Tutorial :Querying real time data from an SQL database sudden latency problem



Question:

We are testing an application that is supposed to display real time data for multiple users on a 1 second basis. New data of 128 rows is inserted each one second by the server application into an SQL datatbase then it has to be queried by all users along with another old referential 128 rows.

We tested the query time and it didn't exceed 30 milliseonds; also the interface function that invokes the query didn't take more than 50 milliseconds with processing the data and all

We developed a testing application that creates a thread and an SQL connection per each user. The user issues 7 queries each 1 second. Everything starts fine, and no user takes more than 300 milliseconds for the 7 data series ( queries ). However, after 10 minutes, the latency exceeds 1 second and keeps on increasing. We don't know if the problem is from the SQL server 2008 handling multiple requests at the same time, and how to overcome such a problem.

Here's our testing client if it might help. Note that the client and server are made on the same 8 CPU machine with 8 GB RAM. Now we're questioning whether the database might not be the optimal solution for us.

   class Program  {      static void Main(string[] args)      {             Console.WriteLine("Enter  Number of threads");          int threads = int.Parse(Console.ReadLine());          ArrayList l = new ArrayList();          for (int i = 0; i < threads; i++)          {              User u = new User();              Thread th = new Thread(u.Start);              th.IsBackground = true;              th.Start();              l.Add(u);              l.Add(th);          }          Thread.CurrentThread.Join();          GC.KeepAlive(l);      }  }  class User  {      BusinessServer client ; // the data base interface dll      public static int usernumber =0 ;        static TextWriter log;      public User()      {          client = new BusinessServer(); // creates an SQL connection in the constructor          Interlocked.Increment(ref usernumber);      }        public static void SetLog(int processnumber)      {          log = TextWriter.Synchronized(new StreamWriter(processnumber + ".txt"));      }      public void Start()      {          Dictionary<short, symbolStruct> companiesdic = client.getSymbolData();          short [] symbolids=companiesdic.Keys.ToArray();          Stopwatch sw = new Stopwatch();          while (true)          {                int current;              sw.Start();              current = client.getMaxCurrentBarTime();              for (int j = 0; j < 7; j++)              {                     client.getValueAverage(dataType.mv, symbolids,                      action.Add, actionType.Buy,                      calculationType.type1,                      weightType.freeFloatingShares, null, 10, current, functionBehaviour.difference); // this is the function that has the queries                }              sw.Stop();              Console.WriteLine(DateTime.Now.ToString("hh:mm:ss") + "\t" + sw.ElapsedMilliseconds);              if (sw.ElapsedMilliseconds > 1000)              {                  Console.WriteLine("warning");              }              sw.Reset();                long diff = 0;//(1000 - sw.ElapsedMilliseconds);              long sleep = diff > 0 ? diff : 1000;              Thread.Sleep((int)sleep);          }      }        }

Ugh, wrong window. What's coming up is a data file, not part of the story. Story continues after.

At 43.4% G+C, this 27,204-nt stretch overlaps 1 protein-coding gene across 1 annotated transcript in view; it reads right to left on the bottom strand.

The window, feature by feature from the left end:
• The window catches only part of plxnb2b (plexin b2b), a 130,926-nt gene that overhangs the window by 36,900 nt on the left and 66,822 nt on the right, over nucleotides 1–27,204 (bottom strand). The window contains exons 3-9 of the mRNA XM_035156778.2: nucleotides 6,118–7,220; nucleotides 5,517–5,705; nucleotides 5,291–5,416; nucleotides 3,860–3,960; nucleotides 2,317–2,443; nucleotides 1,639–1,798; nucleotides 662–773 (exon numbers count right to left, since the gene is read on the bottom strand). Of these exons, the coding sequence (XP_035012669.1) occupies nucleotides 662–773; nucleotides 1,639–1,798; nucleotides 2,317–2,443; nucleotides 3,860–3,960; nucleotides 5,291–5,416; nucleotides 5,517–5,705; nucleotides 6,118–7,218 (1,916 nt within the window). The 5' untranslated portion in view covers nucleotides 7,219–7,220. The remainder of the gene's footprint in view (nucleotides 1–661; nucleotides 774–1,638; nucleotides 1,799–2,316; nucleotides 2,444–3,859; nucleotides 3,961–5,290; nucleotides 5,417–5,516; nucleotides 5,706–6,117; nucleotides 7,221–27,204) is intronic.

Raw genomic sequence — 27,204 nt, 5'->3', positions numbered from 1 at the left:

Solution:1

I would suspect the query itself. While it may not take much time on an empty database, as the amount of data grows it may require more and more time depending on how the look up is done. Have you examined the query plan to make sure that it is doing index lookups instead of table scans to find the data? If not, perhaps introducing some indexes would help.


Solution:2

Warning: this answer is based on knowledge of MSSQL 2000 - not sure if it is still correct.

If you do a lot of inserts, the indexes will eventually get out of date and the server will automatically switch to table scans until the indexes are rebuilt. Some of this is done automatically, but you may want to force reindexing periodically if this kind of performance is critical.


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